Cameras are not innocent, they produce psychological effects on their user. When you have a digital camera, you can always double-check your exposure and other settings, if you screw up you simply play back the last frame and adjust the settings, it tends to make you careless sometimes. I have caught myself NOT looking at the histogram and simply adjust by looking at the last frame, and that's bad. But this is not so with film, you know you can't mess up your exposure because you do not have instant feedback, and you know your shots are very limited. Film cameras forces you to be aware of your camera, and the Epson RD1 has that same effect: the back screen can be rotated so you can forget about reviewing and focus more on shooting; you shots are limited both by the battery and the 200 raw files limit (2gb cards max) encouraging you to discriminate and turning the LCD on less.
The camera is build like a tank, and feels very comfortable because you have a good grip on it. The back of the camera is raised a bit and creates a reverse grip where your thumb's main muscle's go so the front doesn't really need the raised grip. The top plate of the Epson RD1 has a gauge where you can know by a glance your remaining shots, WB, Battery and image quality a ingenious design unique to the RD1. The shutter dial is absolutely great and feels like a real solid dial (unlike the Xpro's plastic look and feel) and it has 3 functions: ISO, Shutter speed and EV compensation.
You can also change WB and Image size on the fly without looking at the screen with the left “film rewind” knob… genius design IMHO. The shutter clocking knob doubles as thumb rest and your thumb and index have quick access to the shutter dial for quick adjustments. What I really like with the Epson RD1 is its philosophy that less is more. What do we need besides ISO, Shutter speed and Aperture control? That's the Epson RD1, a straightforward camera without the bells and whistles, any photographer can pick it up and use it (took me less than 3 minutes to master it)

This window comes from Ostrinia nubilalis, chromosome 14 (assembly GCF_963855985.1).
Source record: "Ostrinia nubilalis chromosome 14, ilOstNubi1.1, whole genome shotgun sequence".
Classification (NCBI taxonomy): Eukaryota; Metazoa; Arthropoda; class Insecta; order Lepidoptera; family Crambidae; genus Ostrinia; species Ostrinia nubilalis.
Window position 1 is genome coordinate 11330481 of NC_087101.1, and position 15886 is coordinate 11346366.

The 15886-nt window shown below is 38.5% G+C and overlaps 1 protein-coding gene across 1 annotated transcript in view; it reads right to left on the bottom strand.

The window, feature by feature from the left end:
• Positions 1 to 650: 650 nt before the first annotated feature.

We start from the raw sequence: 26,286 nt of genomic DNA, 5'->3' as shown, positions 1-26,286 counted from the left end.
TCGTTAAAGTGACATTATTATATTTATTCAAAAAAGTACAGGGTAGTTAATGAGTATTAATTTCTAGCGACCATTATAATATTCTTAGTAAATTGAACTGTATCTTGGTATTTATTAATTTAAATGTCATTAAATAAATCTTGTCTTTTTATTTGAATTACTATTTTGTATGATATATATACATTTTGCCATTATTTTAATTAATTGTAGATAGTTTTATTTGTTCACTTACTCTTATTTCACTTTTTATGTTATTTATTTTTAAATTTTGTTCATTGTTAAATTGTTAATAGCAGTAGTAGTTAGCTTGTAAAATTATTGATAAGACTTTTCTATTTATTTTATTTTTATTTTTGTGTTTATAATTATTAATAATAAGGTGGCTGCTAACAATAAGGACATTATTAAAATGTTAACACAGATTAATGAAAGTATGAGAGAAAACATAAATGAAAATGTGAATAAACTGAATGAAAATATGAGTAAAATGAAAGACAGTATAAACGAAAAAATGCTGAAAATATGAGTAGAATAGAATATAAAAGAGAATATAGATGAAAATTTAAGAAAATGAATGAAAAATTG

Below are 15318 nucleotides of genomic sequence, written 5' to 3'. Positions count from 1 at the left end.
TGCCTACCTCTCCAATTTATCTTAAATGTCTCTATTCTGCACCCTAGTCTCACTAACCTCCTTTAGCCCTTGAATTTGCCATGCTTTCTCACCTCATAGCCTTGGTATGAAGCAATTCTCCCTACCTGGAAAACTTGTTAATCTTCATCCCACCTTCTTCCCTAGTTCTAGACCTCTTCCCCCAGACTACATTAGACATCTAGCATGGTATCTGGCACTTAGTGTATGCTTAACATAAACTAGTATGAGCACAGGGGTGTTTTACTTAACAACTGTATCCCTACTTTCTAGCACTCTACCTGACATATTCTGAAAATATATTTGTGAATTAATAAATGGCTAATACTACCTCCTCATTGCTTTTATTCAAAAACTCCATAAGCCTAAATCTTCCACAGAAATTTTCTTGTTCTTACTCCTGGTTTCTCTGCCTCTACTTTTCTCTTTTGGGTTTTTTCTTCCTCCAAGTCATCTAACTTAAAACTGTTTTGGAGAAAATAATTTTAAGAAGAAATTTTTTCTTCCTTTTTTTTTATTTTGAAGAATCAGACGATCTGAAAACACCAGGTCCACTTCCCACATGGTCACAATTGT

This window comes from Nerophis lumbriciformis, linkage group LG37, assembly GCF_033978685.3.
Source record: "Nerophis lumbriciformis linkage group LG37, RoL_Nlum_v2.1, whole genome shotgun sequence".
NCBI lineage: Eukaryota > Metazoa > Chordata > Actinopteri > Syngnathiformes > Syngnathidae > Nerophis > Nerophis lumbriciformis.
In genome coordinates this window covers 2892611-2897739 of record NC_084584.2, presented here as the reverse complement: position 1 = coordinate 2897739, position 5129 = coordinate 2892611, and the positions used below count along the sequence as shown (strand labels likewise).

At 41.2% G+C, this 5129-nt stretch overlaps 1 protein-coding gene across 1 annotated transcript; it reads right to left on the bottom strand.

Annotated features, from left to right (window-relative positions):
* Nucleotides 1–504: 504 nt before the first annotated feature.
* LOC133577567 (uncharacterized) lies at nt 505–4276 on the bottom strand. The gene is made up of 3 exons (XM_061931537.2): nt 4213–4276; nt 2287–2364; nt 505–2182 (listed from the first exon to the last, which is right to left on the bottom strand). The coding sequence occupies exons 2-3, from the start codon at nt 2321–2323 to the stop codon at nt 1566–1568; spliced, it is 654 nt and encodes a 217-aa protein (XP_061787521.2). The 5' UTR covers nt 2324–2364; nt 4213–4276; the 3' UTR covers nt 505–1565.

Remember the good old camera where the viewfinder had nothing but maybe shutter speed indicators? So does the Epson RD1, the viewfinder is simply Zen and takes you in that photographic zone where you only focus on the image without distractions. The only thing you see in the 1:1 viewfinder is the framelines (you can choose between 28-35-50), the viewfinder patch and the red shutter speed (you have to look a bit under the viewfinder to see it), the blinking shutter speed is the suggested speed and the non blinking one is your own settings, so you don't even need to look at the dial. We need more cameras with less stuff.
Rangefinders use a triangulation system where you align the two images in the viewfinder to focus. If the rangefinder is well aligned it beats EVF any time and 1.4 focus is very easy. Since this is a real rangefinder, only rangefinder coupled lenses will work, non coupled glass will not move the rangefinder patch because there is no connection between the lens and the camera. Besides focusing on static subjects you are basically left with range focusing, and it is a bit tricky because there is no preview of the depth of field. So you can only rely on the lens markings and getting used to the amount of image splitting to judge depth of field (pretty hard).